The MD-83 owned by Swiftair lost in Mali while conducting a flight for Air Algerie (Magnus Manske)

The MD-83 owned by Swiftair lost in Mali while conducting a flight for Air Algerie (Magnus Manske)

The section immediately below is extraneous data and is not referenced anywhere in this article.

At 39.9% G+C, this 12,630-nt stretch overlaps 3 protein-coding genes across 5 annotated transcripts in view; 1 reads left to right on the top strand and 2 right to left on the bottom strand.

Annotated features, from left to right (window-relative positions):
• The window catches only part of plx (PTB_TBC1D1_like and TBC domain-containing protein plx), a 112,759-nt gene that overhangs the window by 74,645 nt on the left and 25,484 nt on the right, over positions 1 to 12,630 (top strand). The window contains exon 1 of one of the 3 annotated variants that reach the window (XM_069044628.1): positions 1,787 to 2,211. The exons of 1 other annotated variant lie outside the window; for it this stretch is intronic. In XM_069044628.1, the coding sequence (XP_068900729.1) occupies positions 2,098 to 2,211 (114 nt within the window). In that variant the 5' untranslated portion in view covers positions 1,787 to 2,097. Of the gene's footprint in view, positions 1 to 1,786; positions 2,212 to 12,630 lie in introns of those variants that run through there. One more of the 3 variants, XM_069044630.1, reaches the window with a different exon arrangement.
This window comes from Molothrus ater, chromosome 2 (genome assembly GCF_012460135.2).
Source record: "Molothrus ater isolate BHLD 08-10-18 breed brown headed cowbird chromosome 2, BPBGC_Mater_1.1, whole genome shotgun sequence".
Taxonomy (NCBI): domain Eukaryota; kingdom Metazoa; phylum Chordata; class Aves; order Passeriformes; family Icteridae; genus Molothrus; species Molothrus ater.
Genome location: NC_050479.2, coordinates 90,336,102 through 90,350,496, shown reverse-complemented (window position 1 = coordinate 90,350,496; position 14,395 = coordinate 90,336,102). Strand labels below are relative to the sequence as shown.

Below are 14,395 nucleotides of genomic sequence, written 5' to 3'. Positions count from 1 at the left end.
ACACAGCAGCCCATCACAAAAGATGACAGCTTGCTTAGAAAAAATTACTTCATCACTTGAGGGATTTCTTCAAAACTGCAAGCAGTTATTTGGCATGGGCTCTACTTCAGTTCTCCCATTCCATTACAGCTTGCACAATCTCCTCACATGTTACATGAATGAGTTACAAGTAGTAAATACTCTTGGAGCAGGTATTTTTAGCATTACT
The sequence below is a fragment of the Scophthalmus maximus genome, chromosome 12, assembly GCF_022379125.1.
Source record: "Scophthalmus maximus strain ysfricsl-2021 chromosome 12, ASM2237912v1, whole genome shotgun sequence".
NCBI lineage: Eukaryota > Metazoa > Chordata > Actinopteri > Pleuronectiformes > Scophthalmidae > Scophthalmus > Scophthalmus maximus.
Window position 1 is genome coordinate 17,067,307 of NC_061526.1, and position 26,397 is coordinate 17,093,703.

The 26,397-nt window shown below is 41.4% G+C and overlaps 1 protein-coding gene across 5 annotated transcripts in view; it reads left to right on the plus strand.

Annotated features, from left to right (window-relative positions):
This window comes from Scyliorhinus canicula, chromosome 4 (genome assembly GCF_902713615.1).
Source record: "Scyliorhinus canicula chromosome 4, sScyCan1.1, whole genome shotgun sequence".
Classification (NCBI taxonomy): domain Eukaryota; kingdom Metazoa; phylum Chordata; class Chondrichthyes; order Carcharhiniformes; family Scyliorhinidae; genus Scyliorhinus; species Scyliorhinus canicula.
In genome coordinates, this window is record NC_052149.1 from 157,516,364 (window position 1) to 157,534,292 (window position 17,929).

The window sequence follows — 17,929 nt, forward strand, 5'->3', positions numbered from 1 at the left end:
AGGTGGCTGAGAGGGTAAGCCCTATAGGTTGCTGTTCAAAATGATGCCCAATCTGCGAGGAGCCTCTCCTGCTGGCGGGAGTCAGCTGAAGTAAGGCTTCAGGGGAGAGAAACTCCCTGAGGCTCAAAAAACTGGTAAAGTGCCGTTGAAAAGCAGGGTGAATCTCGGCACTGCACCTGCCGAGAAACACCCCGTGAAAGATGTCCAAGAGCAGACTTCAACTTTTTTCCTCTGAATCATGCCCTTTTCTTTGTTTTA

A Air Algerie McDonnell Douglas MD-83 with 116 people on board reportedly crashed over Mali while conducting a overnight flight between Burkina Faso capital Ouagadougou and Algiers, the capital of Algeria. The aircraft had departed Ouagadougou at 1:17 am local time (GMT) on Thursday July 24th 2014, heading straight north towards Mali on the way to Algeria where it would reach its termination point at 4:10 am local time (also GMT). But instead Flight AH5017 disappeared from air traffic radar controllers only 50 minutes after take off. The aircraft which was owned and operated by Spanish carrier Swiftair was staffed by 4 flight attendants and 2 pilots all Spanish nationals. The three times weekly flight is said to have been inducted into Air Algerie fleet rotation as part of a Wet Lease arrangement put in effect only a month ago. Air traffic officials from Burkina Faso claim that the aircraft seemingly encountered very bad weather 20 minutes after being in route while nearing Malian airspace. This prompted the pilot to request an alternate route. Soon after, radar and radio contact were lost. Local residents in Mali have pointed out that powerful sand storms had been in effect over parts of Mali at the time. Unconfirmed reports from the government of Mali suggest that the MD-83 wreckage have been located near the town of Gao. Preliminary analysis of passengers manifest provided by Air Algerie identified 51 passengers from France, 26 from Burkina Faso, 20 from Lebanon, 7 from Algeria, 5 from Canada, 4 from Germany, 2 from Luxembourg along with 1 each from Cameroon, Mali, Belgium, Nigeria, Egypt, Switzerland… For now search for the aircraft is continuing feverishly with a good number personnel on the ground but also at least one patrol aircraft provided by the Algerian People’s Air Force and 2 French Air Force Mirage 2000 fighter jets based in Mali as part of a UN-mandated military force monitoring fighting between the Malian army and Touareg tribe’s separatists. This air crash has taken place at a difficult time for air travel, only a day after 48 people died in Taiwan when the ATR-72 they were traveling crashed while landing and one week after Malaysia Airlines Boeing 777-200ER Flight MH17 was shot down while overflying Ukraine presumably by Ukrainian separatists killing 298 on board.

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